The story of Absalom follows . His sister Tamar is raped by Amnon , her half-brother. Absalom then takes revenge and has Amnon killed. David is appalled and Absalom flees to Geschur . After three years, with the help of a clever woman, Joab succeeds in convincing David that he will allow Absalom to come back to Jerusalem. In the following, Absalom succeeds in building a following. Then he tells David that he wants to go to Hebron to fulfill his vow. David lets him go from Jerusalem with 200 followers. Once in Hebron, Absalom is proclaimed king. When David found out, he fled Jerusalem with his house and entourage and Absalom moved into Jerusalem. David and his entourage flee across the Jordan to Mahanajim. From there, David goes to war with Absalom, but orders his generals to spare Absalom. During the fight, Absalom, riding a mule, remains hanging with his hair in a tree. This is reported to Joab, who then kills Absalom. Absalom's followers flee after his death. The news of the end of the war is then brought to David, who first asks whether his son is okay and when he hears the news that Absalom is dead, he mourns him. After Absalom's death, David moves back to Jerusalem with his entourage.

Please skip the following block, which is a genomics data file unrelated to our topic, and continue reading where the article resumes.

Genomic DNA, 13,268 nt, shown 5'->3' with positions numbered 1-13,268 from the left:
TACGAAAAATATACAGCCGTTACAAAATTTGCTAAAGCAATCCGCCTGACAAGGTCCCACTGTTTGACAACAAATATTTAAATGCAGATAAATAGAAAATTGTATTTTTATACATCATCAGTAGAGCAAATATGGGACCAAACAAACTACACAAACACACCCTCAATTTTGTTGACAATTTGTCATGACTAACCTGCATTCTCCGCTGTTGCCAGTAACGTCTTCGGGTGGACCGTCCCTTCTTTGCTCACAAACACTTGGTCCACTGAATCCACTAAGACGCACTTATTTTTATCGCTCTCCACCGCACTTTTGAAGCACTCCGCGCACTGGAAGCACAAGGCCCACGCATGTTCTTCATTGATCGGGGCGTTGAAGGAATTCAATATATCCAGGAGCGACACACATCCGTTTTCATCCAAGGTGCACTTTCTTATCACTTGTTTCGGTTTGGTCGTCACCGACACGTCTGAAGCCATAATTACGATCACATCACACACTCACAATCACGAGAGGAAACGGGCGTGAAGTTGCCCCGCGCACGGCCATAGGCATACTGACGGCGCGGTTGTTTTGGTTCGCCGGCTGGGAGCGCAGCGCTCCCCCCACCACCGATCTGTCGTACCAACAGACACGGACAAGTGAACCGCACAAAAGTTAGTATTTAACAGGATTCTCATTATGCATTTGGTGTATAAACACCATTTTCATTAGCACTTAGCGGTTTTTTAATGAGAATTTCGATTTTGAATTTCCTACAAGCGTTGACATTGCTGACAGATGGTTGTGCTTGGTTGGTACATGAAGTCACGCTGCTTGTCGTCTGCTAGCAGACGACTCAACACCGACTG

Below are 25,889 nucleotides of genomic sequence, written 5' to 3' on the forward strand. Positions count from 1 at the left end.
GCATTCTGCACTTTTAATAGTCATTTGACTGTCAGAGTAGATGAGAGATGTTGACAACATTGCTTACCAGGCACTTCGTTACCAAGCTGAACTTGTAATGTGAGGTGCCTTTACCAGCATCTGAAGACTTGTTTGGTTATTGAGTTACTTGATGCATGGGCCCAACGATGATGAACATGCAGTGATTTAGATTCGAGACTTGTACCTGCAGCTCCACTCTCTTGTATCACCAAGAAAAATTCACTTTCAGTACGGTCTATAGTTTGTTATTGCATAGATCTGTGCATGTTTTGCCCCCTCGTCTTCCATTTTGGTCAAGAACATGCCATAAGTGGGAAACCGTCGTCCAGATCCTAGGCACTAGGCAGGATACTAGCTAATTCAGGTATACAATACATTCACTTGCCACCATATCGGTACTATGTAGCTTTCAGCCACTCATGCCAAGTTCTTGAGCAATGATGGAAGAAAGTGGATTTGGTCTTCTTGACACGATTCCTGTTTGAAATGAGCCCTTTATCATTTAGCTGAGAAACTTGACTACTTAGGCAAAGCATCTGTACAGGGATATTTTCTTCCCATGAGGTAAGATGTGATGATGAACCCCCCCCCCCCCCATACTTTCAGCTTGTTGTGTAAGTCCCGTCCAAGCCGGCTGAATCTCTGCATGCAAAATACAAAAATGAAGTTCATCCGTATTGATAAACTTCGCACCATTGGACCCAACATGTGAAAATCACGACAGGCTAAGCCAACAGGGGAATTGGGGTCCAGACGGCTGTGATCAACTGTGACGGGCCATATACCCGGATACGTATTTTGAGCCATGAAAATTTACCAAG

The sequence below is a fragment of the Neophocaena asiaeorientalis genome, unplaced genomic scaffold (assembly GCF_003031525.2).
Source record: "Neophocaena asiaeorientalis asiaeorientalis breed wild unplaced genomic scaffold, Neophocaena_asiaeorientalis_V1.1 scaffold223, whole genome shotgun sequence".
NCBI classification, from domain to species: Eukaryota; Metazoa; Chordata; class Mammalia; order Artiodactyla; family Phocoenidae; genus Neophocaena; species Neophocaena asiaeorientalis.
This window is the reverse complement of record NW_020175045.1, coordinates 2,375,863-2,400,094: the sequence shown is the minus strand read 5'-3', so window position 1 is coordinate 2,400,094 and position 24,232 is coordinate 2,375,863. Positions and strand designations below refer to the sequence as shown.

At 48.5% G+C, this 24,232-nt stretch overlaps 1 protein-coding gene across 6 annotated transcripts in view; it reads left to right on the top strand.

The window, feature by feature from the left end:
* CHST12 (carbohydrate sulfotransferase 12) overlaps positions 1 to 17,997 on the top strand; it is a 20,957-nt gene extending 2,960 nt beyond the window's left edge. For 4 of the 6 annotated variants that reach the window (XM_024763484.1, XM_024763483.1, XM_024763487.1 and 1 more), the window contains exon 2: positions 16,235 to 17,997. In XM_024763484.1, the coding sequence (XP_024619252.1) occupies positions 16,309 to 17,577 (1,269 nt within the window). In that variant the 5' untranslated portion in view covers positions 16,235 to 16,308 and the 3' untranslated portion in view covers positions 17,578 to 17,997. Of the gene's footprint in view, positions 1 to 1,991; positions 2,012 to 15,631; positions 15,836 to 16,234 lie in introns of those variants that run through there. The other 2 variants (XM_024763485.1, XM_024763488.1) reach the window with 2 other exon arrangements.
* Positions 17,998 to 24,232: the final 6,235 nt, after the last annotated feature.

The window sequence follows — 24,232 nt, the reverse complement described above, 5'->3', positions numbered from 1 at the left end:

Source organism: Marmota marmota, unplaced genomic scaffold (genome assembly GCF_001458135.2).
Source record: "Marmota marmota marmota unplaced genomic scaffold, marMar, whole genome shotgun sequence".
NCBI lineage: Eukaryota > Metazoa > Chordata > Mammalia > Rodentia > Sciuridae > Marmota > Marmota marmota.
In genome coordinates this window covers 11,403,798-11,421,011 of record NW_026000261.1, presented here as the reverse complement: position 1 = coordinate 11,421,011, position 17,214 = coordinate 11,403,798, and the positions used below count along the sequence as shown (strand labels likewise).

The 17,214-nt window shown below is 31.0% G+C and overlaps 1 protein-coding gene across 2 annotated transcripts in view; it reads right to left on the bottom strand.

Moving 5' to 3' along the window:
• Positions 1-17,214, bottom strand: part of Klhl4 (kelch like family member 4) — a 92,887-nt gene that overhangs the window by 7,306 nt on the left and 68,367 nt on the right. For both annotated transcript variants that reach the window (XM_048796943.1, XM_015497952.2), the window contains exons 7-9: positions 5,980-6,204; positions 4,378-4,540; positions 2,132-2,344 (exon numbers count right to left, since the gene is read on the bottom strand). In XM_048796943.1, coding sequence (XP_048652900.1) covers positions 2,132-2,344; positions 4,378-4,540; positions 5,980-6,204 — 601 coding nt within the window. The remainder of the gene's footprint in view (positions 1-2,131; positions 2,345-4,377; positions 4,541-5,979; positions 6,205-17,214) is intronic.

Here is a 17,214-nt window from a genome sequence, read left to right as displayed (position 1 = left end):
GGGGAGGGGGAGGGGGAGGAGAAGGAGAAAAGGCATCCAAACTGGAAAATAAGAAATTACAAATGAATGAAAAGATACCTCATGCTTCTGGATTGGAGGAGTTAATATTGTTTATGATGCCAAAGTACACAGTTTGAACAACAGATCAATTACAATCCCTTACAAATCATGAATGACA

Addenda, David's Legacy (Chapters 20-24)

The following is an account of the uprising of Sheba against David. When David heard of this, he sent Joab and his men to pursue Sheba. This is followed by the murder of Amasa by Joab and the death of Sheba by beheading. Then David's officials are listed again. The following is an account of seven of Saul's descendants who were killed to pay the house of Saul's blood debt to the Gibeonites. David buries the dead next to Saul and Jonathan. Then the war against the Philistines and the heroic deeds of David's warriors are reported. After the victory, David sings a song of thanks. This is followed by David's last words and a list of David's heroes . At the end of the second book of Samuel there is an account of David's census, whereupon God punishes the people with the plague. Thereupon David builds an altar at the place where the temple will later stand. Then the plague disappears from the country.